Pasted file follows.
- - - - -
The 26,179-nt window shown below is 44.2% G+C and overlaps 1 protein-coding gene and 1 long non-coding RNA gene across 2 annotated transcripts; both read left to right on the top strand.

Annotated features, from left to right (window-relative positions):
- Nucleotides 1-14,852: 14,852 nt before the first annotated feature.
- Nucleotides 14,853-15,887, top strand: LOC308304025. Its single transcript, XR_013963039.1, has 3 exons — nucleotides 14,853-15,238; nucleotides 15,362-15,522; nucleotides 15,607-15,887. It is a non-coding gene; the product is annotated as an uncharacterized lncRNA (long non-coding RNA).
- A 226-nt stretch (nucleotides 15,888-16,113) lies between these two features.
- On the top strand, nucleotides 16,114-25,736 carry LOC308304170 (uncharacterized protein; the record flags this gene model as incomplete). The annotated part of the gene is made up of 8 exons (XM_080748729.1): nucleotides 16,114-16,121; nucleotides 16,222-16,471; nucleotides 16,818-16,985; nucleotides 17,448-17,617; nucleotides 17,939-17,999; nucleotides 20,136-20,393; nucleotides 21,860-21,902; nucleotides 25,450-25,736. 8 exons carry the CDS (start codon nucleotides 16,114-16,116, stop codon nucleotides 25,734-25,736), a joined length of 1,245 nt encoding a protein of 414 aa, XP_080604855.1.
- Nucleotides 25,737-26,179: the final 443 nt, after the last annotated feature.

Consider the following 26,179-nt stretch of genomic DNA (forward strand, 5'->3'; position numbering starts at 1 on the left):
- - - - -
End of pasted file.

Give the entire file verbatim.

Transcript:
The 26,179-nt window shown below is 44.2% G+C and overlaps 1 protein-coding gene and 1 long non-coding RNA gene across 2 annotated transcripts; both read left to right on the top strand.

Annotated features, from left to right (window-relative positions):
- Nucleotides 1-14,852: 14,852 nt before the first annotated feature.
- Nucleotides 14,853-15,887, top strand: LOC308304025. Its single transcript, XR_013963039.1, has 3 exons — nucleotides 14,853-15,238; nucleotides 15,362-15,522; nucleotides 15,607-15,887. It is a non-coding gene; the product is annotated as an uncharacterized lncRNA (long non-coding RNA).
- A 226-nt stretch (nucleotides 15,888-16,113) lies between these two features.
- On the top strand, nucleotides 16,114-25,736 carry LOC308304170 (uncharacterized protein; the record flags this gene model as incomplete). The annotated part of the gene is made up of 8 exons (XM_080748729.1): nucleotides 16,114-16,121; nucleotides 16,222-16,471; nucleotides 16,818-16,985; nucleotides 17,448-17,617; nucleotides 17,939-17,999; nucleotides 20,136-20,393; nucleotides 21,860-21,902; nucleotides 25,450-25,736. 8 exons carry the CDS (start codon nucleotides 16,114-16,116, stop codon nucleotides 25,734-25,736), a joined length of 1,245 nt encoding a protein of 414 aa, XP_080604855.1.
- Nucleotides 25,737-26,179: the final 443 nt, after the last annotated feature.

Consider the following 26,179-nt stretch of genomic DNA (forward strand, 5'->3'; position numbering starts at 1 on the left):